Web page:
Transfiguration Sunday February 27, 2022
2 Peter 1:16-21
Worship Supplement 2000 #719 (alt. TLH 130), 135, 409, 401"
Hymns from The Lutheran Hymnal (1941) unless otherwise noted
+ In the Name of Jesus Christ +
Prayer of the Day: O God, in the glorious transfiguration of Your beloved Son You confirmed the mysteries of the faith by the testimony of Moses and Elijah. In the voice that came from the bright cloud You wonderfully foreshowed our adoption by grace. Mercifully make us co-heirs with the King in His glory and bring us to the fullness of our inheritance in heaven; through the same Jesus Christ, our Lord. Amen.
Now it came to pass, when the time had come for Him to be received up, that He steadfastly set His face to go to Jerusalem, and sent messengers before His face. And as they went, they entered a village of the Samaritans, to prepare for Him. But they did not receive Him, because His face was set for the journey to Jerusalem. And when His disciples James and John saw this, they said, “Lord, do You want us to command fire to come down from heaven and consume them, just as Elijah did?” But He turned and rebuked them, and said, “You do not know what manner of spirit you are of. “For the Son of Man did not come to destroy men’s lives but to save them.” And they went to another village. (NKJV)
Dearly Beloved Fellow Believers,
Among the parables of Jesus is a little gem about the merchant who was looking for beautiful pearls (Matthew 13:45,46). When he found one pearl that was more beautiful than all the rest he went and sold everything he had and bought it. It is a story that is told in a single sentence, yet how powerfully and beautifully it expresses the surpassing value of the eternal salvation that we have in Jesus Christ. Eternal life is so great a gift that anything that is compared to it must be seen as vastly inferior. And if it comes down to a choice between eternal life and something else, then heaven must surely win out. Everything else we can afford to lose, but heaven we want to keep at all costs.
Jesus’ parable of the Pearl of Great Price helps us to maintain a clear view of what is most important to us. We need to see clearly that it is Jesus who is the most important person in our life. We need to see clearly that it is salvation that is our most precious possession. We need to see clearly that eternal life with Christ is our highest and greatest goal. We need to see that everything else—no matter how important, how valuable, how pressing—is secondary.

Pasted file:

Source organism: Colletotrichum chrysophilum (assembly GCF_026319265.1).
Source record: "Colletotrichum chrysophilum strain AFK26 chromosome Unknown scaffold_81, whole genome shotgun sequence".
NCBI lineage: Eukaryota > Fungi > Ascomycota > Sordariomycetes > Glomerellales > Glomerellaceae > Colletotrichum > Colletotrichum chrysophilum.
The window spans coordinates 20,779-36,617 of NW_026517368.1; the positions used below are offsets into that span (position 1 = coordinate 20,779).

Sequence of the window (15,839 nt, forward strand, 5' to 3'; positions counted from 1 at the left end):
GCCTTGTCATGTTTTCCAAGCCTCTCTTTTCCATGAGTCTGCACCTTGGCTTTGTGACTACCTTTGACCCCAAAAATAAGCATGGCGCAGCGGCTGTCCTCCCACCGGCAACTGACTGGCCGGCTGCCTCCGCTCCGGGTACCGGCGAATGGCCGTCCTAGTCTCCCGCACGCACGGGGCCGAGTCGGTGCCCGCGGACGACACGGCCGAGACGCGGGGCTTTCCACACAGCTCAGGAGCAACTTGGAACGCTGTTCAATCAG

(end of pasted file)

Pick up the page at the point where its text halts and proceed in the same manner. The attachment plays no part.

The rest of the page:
But how do we maintain such a clear view of these things? That we know is very difficult to do. We look to Jesus to keep our attention fixed on the goal of everlasting life. He helps us today with the event that we are remembering: His Transfiguration. It gives us a brief glimpse of the future glory that we will see and experience in the life and world to come. Also in our text Jesus helps us to maintain our clear view by showing us the clear view that He maintained of His goal and the single-minded determination with which He pursued it.
To convey Jesus’ determination the evangelist says that He “steadfastly set His face to go to Jerusalem.” This expression is one that isn’t commonly used in English, yet it is an expression that we readily understand. It well describes Jesus’ single-mindedness in obtaining our salvation. It also encourages us toward a similar single-mindedness in pursuing our goal of eternal life. Today, let us consider the theme, “A face set toward Jerusalem” as we hear about the face of Jesus and our own faces as his disciples.
The events recorded in our text occurred shortly after the Transfiguration and are closely connected to it. When Jesus appeared in His divine glory on the mountain and Moses and Elijah appeared with Him, what was it that He was discussing with them? It was “His decease,” His departure from this world, His passion and death which were soon to take place in Jerusalem. Jesus knew that the time for His great sacrifice was fast approaching.
In our text, we see that Jesus was very much aware that the time of His decease was drawing near; literally, the days were being filled up. Jesus had a certain number of days allotted to Him for His work and that allotment was being filled up. This is true for every one of us, but of course with the Lord this was especially significant. His completion of what needed to be done in those days was of the greatest importance for all of humanity. And Jesus didn’t draw back from what needed to be done in the days that lay ahead. Just the opposite: “He steadfastly set His face to go to Jerusalem.” Jesus knew that Jerusalem was the place where He would lay down His life for us all. He knew that when He went to Jerusalem He would be arrested, for His enemies were looking for an opportunity to take Him, and they were determined to have Him put to death. But Jesus didn’t try to stay safe by keeping His distance from Jerusalem. He set His face to go there; that is, He was determined to go to Jerusalem. No one was going to shake His determination to go there, neither His enemies nor His disciples. He loved us all and did not draw back from submitting to the cross and death to save us from our sins, from death and hell.